That doesn’t make them wacky or weak; it makes them human. It happens to all of us at one time or another. 

 

When that “unvalued” feeling persists long enough a person disengages from the leader or organization that doesn’t value them. Some will then leave the organization and the leader behind. They use what confidence they have left to put themselves into a situation where they might be valued. 

 

But many won’t leave, they stay and simply go through the motions with their organization. They become disengaged and offer little in return for their paycheck. They can even seek to pull others down to their level. They are labeled as “negative” employees or described as having a negative attitude. 

 

They may be negative but they were not born that way. They likely didn’t have that attitude the day they started with the organization. That attitude developed over time and it likely started with a feeling that they, and their work, didn’t matter. 

 

That’s how easy it is for a well-meaning but sometimes thoughtless leader to foster an atmosphere of negativity in their organization. 

 

No organization, not a single one, can afford that type of atmosphere today. As a leader you must be intentional with your feedback and recognition. I literally recommend to leaders that they put a reminder in their phones to recognize someone each day. 


“Busy” is no excuse for letting your people wonder if they matter. Tell them often because there are few, if any, activities you have to do that could be more important than that.

Why You’ll Never Lead a Thing

If you’re reading this then I have news for you…. you will never lead a thing. Never!

 

Leadership requires an emotional connection between a leader and a follower. “Things” have no emotions and therefore they cannot be led. Only people can be led. In fact they must be led because as emotional beings we humans refuse to be managed. We fight back against being managed even if only subconsciously.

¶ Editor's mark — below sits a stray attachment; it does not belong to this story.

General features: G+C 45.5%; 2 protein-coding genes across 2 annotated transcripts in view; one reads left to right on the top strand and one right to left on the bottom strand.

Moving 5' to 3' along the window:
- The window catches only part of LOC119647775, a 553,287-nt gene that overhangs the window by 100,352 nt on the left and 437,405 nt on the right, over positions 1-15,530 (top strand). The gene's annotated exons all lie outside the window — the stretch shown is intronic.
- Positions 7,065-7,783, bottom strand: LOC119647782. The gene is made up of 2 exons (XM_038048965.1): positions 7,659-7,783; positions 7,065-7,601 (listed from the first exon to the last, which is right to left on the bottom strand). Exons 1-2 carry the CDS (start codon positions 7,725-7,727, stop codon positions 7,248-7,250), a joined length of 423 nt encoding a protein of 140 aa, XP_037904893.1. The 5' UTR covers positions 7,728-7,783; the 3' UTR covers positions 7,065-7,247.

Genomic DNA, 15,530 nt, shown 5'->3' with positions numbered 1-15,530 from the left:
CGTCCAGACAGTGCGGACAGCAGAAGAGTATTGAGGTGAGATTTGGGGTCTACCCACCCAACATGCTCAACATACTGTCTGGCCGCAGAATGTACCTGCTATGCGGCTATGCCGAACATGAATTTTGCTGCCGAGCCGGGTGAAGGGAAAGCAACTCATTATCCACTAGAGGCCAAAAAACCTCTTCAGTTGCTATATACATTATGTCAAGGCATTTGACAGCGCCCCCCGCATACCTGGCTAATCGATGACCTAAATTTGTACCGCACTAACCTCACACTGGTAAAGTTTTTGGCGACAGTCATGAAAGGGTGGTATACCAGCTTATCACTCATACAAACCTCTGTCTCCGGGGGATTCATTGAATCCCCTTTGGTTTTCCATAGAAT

If you struggle with constant “problems” with your people it’s very likely that you are trying to manage them instead of leading them.

 

Many people in leadership positions say that the difference between leading and managing is mere semantics. They believe that they are one in the same. Authentic Leaders know better.

 

Authentic Leaders know that there is a huge difference between the mindset of a leader and the mindset of a manager. A manager’s mindset is about control. It is about being reactive. It is about maintaining the status quo, and it’s about policies and procedures. 

 

An Authentic Leader’s mindset is about vision and strategy. It is about influence and inspiration. It is about appealing to the heart and raising expectations. A leadership mindset is proactive and it is people focused. 

 

Now before you go and get all cranky on me I am not saying managing isn’t important. It is every bit as vital as leading. Asking which is more important is like asking if having air or the ability to breath is more important. It doesn’t matter because without one you don’t need the other. 

 

When you understand that there are real differences between leading and managing then you have the opportunity to actually lead. Leading requires a deep understanding of people and if you don’t understand people you’ll find it impossible to lead them. 


Adopt one of Dale Carnegie’s principles from How to Win Friends and Influence People…the one that’s says to be genuinely interested in other people. The key words there is genuinely; when you are truly interested in learning about people they will show you exactly how to lead.